Memory per Memorycontroller

Memory per Memorycontroller

I understand that there are 8 Memorycontrollers (at least to my knowledge) and some amount of memory. Right now I assume that the memory is not partitioned into 8 (gigantic) chunks, but several small chunks, which then will eventually be handled by the various controllers. If this is wrong - please tell me. I assume this partitioning due to better load balancing (and it would make much sense).

Otherwise the (remaining) question is: What is the size of such a chunk? Is there a fixed size? If not: In what order is the size of a typical chunk?

I am asking this question since I am getting a weird behavior with an array. If I insert unncessary elements in the array the overall performance is getting better. The only explanation that I have right now is that the inserted padding helps splitting the array between various memory controllers. This is then beneficial when the array is being read by multiple cores (I have 1 thread per core), since more memory controllers can handle the requests.

Florian Rappl
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I don't think that Intel has documented the details of the DRAM interleave on Xeon Phi, but it is pretty clear that memory is interleaved on fairly fine granularity.   The finest granularity possible would be one cache line (since that is the minimum burst length from the DRAMs), and single cache line granularity is the most common interleaving used on other Intel processors.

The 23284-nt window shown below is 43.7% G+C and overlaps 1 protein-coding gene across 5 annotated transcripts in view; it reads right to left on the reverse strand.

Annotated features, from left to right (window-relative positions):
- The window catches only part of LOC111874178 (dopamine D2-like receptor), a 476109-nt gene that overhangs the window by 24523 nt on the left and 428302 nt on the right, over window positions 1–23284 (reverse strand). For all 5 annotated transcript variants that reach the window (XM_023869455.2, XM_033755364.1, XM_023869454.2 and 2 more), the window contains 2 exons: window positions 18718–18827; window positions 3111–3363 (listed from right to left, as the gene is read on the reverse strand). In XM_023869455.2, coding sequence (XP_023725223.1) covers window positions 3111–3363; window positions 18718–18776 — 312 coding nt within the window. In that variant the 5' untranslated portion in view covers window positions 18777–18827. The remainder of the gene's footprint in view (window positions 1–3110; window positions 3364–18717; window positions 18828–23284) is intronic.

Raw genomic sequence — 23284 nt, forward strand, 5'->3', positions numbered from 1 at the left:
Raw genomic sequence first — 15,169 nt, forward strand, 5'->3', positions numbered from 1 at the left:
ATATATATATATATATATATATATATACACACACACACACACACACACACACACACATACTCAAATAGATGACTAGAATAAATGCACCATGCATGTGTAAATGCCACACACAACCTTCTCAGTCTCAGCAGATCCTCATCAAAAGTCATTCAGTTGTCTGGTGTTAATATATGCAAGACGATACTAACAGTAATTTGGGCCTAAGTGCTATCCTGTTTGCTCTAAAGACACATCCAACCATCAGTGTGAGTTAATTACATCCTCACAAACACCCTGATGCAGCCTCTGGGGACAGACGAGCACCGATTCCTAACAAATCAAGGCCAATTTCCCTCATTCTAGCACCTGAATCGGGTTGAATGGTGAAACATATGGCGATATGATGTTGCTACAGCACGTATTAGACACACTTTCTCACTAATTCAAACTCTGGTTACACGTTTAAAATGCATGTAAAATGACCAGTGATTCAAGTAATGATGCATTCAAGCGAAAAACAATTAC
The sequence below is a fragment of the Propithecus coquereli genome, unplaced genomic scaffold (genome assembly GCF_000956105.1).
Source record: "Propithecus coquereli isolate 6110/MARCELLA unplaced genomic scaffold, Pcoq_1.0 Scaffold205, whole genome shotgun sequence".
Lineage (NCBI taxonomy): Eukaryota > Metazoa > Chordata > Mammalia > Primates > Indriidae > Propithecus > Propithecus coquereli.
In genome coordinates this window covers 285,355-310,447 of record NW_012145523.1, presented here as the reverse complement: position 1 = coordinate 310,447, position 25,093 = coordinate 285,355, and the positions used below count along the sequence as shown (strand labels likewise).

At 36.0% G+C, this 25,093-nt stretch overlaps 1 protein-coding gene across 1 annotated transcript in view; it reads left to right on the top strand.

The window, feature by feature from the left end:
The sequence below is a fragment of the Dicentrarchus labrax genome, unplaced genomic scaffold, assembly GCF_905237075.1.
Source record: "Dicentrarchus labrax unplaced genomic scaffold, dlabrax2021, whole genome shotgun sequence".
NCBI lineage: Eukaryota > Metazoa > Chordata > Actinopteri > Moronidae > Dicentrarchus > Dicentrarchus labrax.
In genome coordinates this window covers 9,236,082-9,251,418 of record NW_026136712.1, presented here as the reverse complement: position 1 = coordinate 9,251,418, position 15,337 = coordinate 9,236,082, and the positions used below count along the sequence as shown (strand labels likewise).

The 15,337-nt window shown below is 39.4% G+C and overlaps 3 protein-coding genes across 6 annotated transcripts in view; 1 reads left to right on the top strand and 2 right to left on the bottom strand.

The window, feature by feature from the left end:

The "inline" ECC on Xeon Phi probably works best with an interleave that is bigger than one cache line, but smaller than one 4KiB page.  Trying to figure this out is made more complex by the address remapping used to hide the "holes" in the memory where ECC data is stored.
It might be possible to reverse engineer the interleave using the recently published documentation on how to read the performance counters in the Xeon Phi memory controllers, but it would be a tedious bit of work.

Another factor that may contribute to the observed performance differences is the complex variation in latency due to the physical locations of the core making the memory request, the distributed tag directory handling coherence for that particular cache line, and the memory controller owning that cache line.   The ratio of worst-case to best-case memory latency is rather large (about 3:1), and it is certainly conceivable that padding arrays with unused elements could result in changes to the average memory latency.

John D. McCalpin, PhD
"Dr. Bandwidth"

Hi John,

thanks for your answer. Your information matches with ours - the granularity is fairly fine. The two boundaries (1CL <= granularity <= 4KiB) you mentioned seem to be very well within the range I am interested in, i.e. where I could observe this phenomena.

Thanks again for your answer - it has been really helpful!

 

Florian Rappl

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